SVT: an online silicon vertex tracker for the CDF upgrade Page: 6 of 6
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A uniform protocol has been designed for data exchange, using unidirectional differential lines
on a flat cable, with pipeline transfer driven by an asynchronous clock from the source and a
FIFO on the receiving end, which is pushed at every clock cycle. A loose handshake is provided
by an "almost full" signal issued by the FIFO and interpreted by the source as an "HOLD".
The 25 lines cable has 21 data lines, a clock, HOLD, End Packet (EP) and End Event (EE)
signals. An EP bit marks the last word of a packet, while EE marks the end of data for the
current event: each module will issue an EE after it has received an EE at all its inputs.
Hits are received via optical fibers terminated by receivers mounted on transition modules.
The data is transmitted through the backplane to the HF modules containing the hit clustering
logic. Three HF's are required to process one wedge of the SVXII. In a HF, strip address and
PH flow through a shift register: as they go, PH in three adjacent strips is used as address for
a lookup table implementing the clustering algorithm (e.g. adjacent strips with low-high-low
configuration) and containing the cluster center coordinate.
The Merger board can merge four independent input streams into a single output stream, and
is standardized for use in all the system where a merging is needed. Merging is performed on
a first come, first served basis, which preserves the packet structure and the event structure.
EE bit is asserted on output after EE is received on all the input streams.
Each AMbank comprises three boards. The first, called the AM sequencer, receives hit co-
ordinates from the HF and maps them to superstrips, using a lookup table, coordinates various
AM operations, and outputs road info to the HB. The AM chips are housed on two twin boards
(AM boards) connected to the sequencer via a custom backplane (see Fig.1). The current AM
implementation  is a .7 pm full custom CMOS chip with 128 patterns (one pattern has 6
layers of 12 bits each), so each AM board houses 128 AMchips in a tree structure connected
in groups of 8 by an intermediate logic (GLUE), realized on large FPGAs, to perform address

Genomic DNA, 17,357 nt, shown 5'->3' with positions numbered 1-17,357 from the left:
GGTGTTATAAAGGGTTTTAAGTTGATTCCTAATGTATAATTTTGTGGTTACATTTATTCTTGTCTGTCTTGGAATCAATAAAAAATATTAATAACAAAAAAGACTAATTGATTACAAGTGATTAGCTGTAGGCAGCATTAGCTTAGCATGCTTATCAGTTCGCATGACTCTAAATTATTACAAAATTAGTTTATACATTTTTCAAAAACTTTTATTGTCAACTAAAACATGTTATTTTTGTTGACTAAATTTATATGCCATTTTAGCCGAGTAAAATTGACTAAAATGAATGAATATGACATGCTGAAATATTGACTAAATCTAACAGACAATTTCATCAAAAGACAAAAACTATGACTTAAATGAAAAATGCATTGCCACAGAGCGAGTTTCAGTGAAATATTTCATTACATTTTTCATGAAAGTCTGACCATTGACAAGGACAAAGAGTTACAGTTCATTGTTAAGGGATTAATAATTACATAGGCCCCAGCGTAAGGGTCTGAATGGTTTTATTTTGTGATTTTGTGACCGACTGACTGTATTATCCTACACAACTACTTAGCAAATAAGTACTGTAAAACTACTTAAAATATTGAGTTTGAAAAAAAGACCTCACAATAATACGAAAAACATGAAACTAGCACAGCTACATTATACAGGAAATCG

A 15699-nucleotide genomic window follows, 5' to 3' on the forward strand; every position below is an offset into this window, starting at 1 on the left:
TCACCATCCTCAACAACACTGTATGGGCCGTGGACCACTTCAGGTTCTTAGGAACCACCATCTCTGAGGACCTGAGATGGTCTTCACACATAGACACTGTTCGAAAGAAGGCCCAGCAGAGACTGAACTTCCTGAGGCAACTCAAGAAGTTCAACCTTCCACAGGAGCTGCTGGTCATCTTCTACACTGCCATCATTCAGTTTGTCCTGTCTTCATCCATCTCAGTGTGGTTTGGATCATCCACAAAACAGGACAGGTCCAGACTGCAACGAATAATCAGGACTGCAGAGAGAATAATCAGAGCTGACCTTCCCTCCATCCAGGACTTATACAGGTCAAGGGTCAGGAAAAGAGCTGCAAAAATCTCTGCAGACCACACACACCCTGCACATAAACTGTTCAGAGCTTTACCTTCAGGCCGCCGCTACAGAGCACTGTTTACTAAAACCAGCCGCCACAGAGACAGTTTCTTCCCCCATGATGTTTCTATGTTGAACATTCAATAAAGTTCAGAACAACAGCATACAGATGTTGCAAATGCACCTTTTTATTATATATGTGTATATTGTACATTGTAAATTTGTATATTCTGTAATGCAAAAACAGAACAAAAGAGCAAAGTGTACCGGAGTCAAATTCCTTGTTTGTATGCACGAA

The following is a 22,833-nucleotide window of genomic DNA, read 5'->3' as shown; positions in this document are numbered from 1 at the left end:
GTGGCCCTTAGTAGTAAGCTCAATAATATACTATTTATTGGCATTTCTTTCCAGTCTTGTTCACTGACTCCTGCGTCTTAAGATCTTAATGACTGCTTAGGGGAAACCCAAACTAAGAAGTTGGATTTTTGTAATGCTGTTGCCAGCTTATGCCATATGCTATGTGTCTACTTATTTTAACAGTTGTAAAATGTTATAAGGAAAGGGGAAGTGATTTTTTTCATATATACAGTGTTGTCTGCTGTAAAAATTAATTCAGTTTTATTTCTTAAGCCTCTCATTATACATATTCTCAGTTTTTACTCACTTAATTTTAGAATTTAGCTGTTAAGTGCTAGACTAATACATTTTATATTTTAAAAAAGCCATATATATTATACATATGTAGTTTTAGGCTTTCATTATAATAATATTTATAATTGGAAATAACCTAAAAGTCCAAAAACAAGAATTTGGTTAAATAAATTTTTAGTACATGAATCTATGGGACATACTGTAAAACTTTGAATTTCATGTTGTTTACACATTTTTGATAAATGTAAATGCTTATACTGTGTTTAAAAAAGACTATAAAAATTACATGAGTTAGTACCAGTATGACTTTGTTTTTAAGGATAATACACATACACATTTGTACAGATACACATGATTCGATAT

decoding, pipelining and syncronization (Fig. 2 right).
Each HB board works on one wedge, receiving and storing hits and tracks in a Hit Memory,
and the current hit count for each superstrip in a Hit Count Memory (Cache-Tag RAM). The
superstrips associated with a given road are stored in a lookup table in the HB. When a road is
received this information is used to address the Hit Count Memory, and the hits corresponding
to that superstrip are output in a road-info packet.
The TF processor farm receives the road-info packets. Although all N processors receive all
data, each one will only process l/Nth of the packets according to a simple algorithm (e.g.
processor i works on the ith,(i + N)th,(i + 2N)th,... roads. All tracks from all the processors
are merged into a single stream and delivered to a L2 processor.
The hardware just described requires eight standard CDF crates as used for the CDF DAQ
upgrade. Six crates house the HFs, AMs, and HBs for the 12 0 sectors of SVXII. A crate
houses the Merger modules needed to combine output from the 12 sectors and from the 12
Track Fitters into one stream. The last crate can house up to 20 TF modules.
1. M.Dell'Orso and L.Ristori, Nucl. Inst. Meth. A278 (1989), 436-440;
2. SVT Technical Design Report internal note CDF/DOC/TRIGGER/PUBLIC/3108;
3. S.R.Amendolia et al. IEEE Trans. Nucl. Sci. 39 n.4 (1992);
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Bardi, A.; Belforte, S. & Berryhill, J. SVT: an online silicon vertex tracker for the CDF upgrade, article, July 1, 1997; Batavia, Illinois. (digital.library.unt.edu/ark:/67531/metadc690535/m1/6/: accessed February 18, 2019), University of North Texas Libraries, Digital Library, digital.library.unt.edu; crediting UNT Libraries Government Documents Department.